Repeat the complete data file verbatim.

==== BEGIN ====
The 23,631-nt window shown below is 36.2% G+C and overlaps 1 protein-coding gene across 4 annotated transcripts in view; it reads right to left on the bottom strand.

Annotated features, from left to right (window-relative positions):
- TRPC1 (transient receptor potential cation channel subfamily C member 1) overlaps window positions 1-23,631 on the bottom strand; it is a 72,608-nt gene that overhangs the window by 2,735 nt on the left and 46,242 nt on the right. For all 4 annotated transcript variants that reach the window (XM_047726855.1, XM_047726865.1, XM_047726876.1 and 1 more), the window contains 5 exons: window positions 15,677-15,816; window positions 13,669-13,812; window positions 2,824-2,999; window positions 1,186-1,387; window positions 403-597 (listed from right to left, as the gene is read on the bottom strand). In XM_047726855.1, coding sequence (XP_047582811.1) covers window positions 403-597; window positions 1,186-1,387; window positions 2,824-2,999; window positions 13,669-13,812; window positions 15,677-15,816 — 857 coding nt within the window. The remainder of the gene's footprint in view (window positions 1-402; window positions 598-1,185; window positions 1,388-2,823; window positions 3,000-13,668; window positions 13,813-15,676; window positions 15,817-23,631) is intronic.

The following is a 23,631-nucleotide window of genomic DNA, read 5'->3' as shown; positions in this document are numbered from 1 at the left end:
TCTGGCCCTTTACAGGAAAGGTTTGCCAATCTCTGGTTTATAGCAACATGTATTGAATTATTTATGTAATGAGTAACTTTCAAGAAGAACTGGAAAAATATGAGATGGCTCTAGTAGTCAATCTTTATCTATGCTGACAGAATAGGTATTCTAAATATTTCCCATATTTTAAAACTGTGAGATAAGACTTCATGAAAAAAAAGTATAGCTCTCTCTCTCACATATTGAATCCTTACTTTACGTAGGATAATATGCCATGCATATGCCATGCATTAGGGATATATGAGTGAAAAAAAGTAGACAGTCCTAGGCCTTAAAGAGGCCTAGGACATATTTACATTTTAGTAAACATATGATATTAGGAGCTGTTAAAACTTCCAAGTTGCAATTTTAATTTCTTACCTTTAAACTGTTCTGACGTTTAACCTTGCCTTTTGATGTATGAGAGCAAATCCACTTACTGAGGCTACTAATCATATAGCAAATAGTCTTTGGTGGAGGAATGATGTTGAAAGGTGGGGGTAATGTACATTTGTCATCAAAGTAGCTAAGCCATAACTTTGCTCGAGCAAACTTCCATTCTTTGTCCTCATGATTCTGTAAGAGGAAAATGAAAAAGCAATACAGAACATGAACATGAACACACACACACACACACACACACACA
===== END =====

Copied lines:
The 23,631-nt window shown below is 36.2% G+C and overlaps 1 protein-coding gene across 4 annotated transcripts in view; it reads right to left on the bottom strand.

Annotated features, from left to right (window-relative positions):
- TRPC1 (transient receptor potential cation channel subfamily C member 1) overlaps window positions 1-23,631 on the bottom strand; it is a 72,608-nt gene that overhangs the window by 2,735 nt on the left and 46,242 nt on the right. For all 4 annotated transcript variants that reach the window (XM_047726855.1, XM_047726865.1, XM_047726876.1 and 1 more), the window contains 5 exons: window positions 15,677-15,816; window positions 13,669-13,812; window positions 2,824-2,999; window positions 1,186-1,387; window positions 403-597 (listed from right to left, as the gene is read on the bottom strand). In XM_047726855.1, coding sequence (XP_047582811.1) covers window positions 403-597; window positions 1,186-1,387; window positions 2,824-2,999; window positions 13,669-13,812; window positions 15,677-15,816 — 857 coding nt within the window. The remainder of the gene's footprint in view (window positions 1-402; window positions 598-1,185; window positions 1,388-2,823; window positions 3,000-13,668; window positions 13,813-15,676; window positions 15,817-23,631) is intronic.

The following is a 23,631-nucleotide window of genomic DNA, read 5'->3' as shown; positions in this document are numbered from 1 at the left end:
TCTGGCCCTTTACAGGAAAGGTTTGCCAATCTCTGGTTTATAGCAACATGTATTGAATTATTTATGTAATGAGTAACTTTCAAGAAGAACTGGAAAAATATGAGATGGCTCTAGTAGTCAATCTTTATCTATGCTGACAGAATAGGTATTCTAAATATTTCCCATATTTTAAAACTGTGAGATAAGACTTCATGAAAAAAAAGTATAGCTCTCTCTCTCACATATTGAATCCTTACTTTACGTAGGATAATATGCCATGCATATGCCATGCATTAGGGATATATGAGTGAAAAAAAGTAGACAGTCCTAGGCCTTAAAGAGGCCTAGGACATATTTACATTTTAGTAAACATATGATATTAGGAGCTGTTAAAACTTCCAAGTTGCAATTTTAATTTCTTACCTTTAAACTGTTCTGACGTTTAACCTTGCCTTTTGATGTATGAGAGCAAATCCACTTACTGAGGCTACTAATCATATAGCAAATAGTCTTTGGTGGAGGAATGATGTTGAAAGGTGGGGGTAATGTACATTTGTCATCAAAGTAGCTAAGCCATAACTTTGCTCGAGCAAACTTCCATTCTTTGTCCTCATGATTCTGTAAGAGGAAAATGAAAAAGCAATACAGAACATGAACATGAACACACACACACACACACACACACACA